• the Environment Agency on wetland permitting
  • DLUHC to clarify the planning practice guidance in response to feedback from developers and local planning authorities

You can read guidance on when nutrient mitigation proposals need environmental permissions, such as permits or licences. This explains how to get advice from the Environment Agency and Natural England, and how to apply.

Action to restore our protected sites to favourable condition

Nutrient neutrality can only be an interim solution while we speed up action to tackle nutrient pollution at source and improve the condition of our protected sites.

Ambitious long-term targets

The 25 Year Environment Plan, published in 2018, commits us to restoring 75% of our one million hectares of terrestrial and freshwater protected sites to a favourable condition by 2042. It also commits us to returning at least three-quarters of our waters to as close to their natural state as soon as is practicable. We have also set interim targets to have up to date condition assessment on all Sites of Special Scientific Interest by 31 January 2028, and 50% of all Sites of Special Scientific Interest to have actions on track to achieve favourable condition.

To achieve this, since 2018 we have taken a number of steps.

Environmentally sustainable farming

To promote environmentally sustainable farming we have:

  • driven environmentally sustainable farming by doubling funding available for the Catchment Sensitive Farming programme to £30 million in each of the next 3 years in England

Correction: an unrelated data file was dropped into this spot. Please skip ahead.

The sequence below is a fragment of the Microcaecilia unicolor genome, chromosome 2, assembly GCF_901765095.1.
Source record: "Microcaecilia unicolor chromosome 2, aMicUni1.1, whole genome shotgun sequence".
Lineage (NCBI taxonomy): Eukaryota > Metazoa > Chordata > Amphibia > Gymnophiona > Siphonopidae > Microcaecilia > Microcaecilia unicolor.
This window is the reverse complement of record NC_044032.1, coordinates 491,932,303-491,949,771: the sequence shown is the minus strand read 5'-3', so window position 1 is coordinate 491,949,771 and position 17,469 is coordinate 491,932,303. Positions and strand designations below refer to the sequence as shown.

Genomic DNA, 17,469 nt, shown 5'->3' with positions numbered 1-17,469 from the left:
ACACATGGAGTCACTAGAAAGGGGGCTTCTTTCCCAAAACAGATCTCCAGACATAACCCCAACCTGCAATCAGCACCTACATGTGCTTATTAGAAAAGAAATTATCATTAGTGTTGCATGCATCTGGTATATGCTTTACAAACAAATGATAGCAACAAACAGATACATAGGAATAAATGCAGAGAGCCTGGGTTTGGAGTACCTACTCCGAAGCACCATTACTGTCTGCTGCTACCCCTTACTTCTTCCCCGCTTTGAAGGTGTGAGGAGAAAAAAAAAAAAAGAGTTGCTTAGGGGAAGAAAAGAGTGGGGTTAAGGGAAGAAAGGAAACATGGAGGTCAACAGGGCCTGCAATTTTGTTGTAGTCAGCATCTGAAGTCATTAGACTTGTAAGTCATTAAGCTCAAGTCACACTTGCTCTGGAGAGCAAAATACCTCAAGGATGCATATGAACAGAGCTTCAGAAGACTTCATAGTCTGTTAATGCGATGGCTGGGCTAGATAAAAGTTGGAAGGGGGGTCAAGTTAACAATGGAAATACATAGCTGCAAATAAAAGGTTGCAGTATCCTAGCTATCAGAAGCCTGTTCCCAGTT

• opened the first year of new farming funding through the Sustainable Farming Incentive
  • launched the slurry infrastructure grant scheme to give farmers access to loans of up to £250,000 to upgrade their slurry storage capacity as part of a £13 million investment package

Storm overflows discharge reduction plan

We have published our storm overflows discharge reduction plan. This requires water companies to deliver their largest ever environmental infrastructure investment. This is made up of £56 billion of capital investment over 25 years to tackle storm sewage discharges.

We have also expanded the storm overflows monitoring programme from only 5% of storm overflows monitored in 2016 to nearly 90% in 2021.

Planning requirements

We have improved planning requirements to support water availability, enabling an additional £469 million of water company investment to develop new strategic water resources

It is now also a requirement that water companies produce high quality water resources management plans and drought plans.

Ofwat policy

We have published our strategic policy statement for Ofwat, which sets clear long-term priorities for the water industry and the economic regulator.

Environment Act 2021

Through our Environment Act 2021, we set legally binding targets to directly address nutrient pollution in the water environment from agriculture and wastewater by: